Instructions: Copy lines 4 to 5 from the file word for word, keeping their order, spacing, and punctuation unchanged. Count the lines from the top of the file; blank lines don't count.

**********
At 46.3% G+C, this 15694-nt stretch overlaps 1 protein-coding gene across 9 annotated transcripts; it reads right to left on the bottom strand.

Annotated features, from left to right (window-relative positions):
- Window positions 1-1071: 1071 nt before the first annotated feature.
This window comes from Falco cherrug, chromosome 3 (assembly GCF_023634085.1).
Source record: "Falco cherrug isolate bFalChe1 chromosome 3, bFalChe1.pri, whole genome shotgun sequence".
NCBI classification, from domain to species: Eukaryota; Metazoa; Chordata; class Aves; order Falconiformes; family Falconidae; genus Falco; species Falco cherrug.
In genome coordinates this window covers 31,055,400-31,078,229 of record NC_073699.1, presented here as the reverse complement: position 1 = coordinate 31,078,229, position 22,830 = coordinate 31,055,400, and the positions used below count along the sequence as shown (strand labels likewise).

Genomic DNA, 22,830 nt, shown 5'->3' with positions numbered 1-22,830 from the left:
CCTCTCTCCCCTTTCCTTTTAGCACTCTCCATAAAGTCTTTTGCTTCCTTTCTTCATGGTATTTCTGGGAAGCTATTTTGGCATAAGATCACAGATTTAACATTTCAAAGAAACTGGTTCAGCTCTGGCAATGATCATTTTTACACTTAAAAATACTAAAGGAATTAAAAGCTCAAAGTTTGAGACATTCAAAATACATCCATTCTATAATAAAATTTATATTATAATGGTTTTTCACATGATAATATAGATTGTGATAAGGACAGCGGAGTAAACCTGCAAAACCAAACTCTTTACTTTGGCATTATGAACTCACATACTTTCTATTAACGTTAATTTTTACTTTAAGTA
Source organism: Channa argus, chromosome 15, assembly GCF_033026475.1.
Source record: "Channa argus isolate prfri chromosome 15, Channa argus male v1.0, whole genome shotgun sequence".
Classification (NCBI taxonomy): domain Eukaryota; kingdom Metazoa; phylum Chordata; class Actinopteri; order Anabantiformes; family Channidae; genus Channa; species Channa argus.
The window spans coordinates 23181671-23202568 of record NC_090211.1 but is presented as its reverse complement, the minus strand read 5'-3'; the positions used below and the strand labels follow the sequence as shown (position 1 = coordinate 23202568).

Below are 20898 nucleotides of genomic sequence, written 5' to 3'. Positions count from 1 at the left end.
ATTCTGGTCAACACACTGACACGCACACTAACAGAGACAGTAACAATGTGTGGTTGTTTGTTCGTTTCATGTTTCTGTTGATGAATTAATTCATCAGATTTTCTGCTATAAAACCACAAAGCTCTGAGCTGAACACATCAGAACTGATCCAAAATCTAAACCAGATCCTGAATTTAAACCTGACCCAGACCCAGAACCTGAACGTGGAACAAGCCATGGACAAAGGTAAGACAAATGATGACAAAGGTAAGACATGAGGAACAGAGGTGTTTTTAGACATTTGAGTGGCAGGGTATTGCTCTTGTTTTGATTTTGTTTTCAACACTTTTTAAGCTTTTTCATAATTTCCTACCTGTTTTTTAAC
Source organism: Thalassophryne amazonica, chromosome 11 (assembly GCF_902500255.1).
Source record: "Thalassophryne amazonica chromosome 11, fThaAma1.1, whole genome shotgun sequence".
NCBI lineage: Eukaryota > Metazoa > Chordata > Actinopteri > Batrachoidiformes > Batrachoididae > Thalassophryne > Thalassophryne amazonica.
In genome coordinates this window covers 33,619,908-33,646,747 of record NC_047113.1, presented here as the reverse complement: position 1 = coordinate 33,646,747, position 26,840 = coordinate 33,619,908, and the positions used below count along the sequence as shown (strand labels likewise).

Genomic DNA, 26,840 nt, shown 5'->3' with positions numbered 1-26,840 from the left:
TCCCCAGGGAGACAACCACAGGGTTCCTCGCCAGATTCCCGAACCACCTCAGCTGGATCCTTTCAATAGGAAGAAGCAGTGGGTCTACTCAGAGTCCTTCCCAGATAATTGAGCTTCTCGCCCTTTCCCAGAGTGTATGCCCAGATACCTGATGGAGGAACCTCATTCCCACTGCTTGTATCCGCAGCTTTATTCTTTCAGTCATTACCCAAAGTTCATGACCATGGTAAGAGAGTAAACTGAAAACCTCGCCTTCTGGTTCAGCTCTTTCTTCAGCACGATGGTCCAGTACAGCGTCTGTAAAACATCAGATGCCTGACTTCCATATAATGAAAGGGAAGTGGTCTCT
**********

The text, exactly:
This window comes from Falco cherrug, chromosome 3 (assembly GCF_023634085.1).
Source record: "Falco cherrug isolate bFalChe1 chromosome 3, bFalChe1.pri, whole genome shotgun sequence".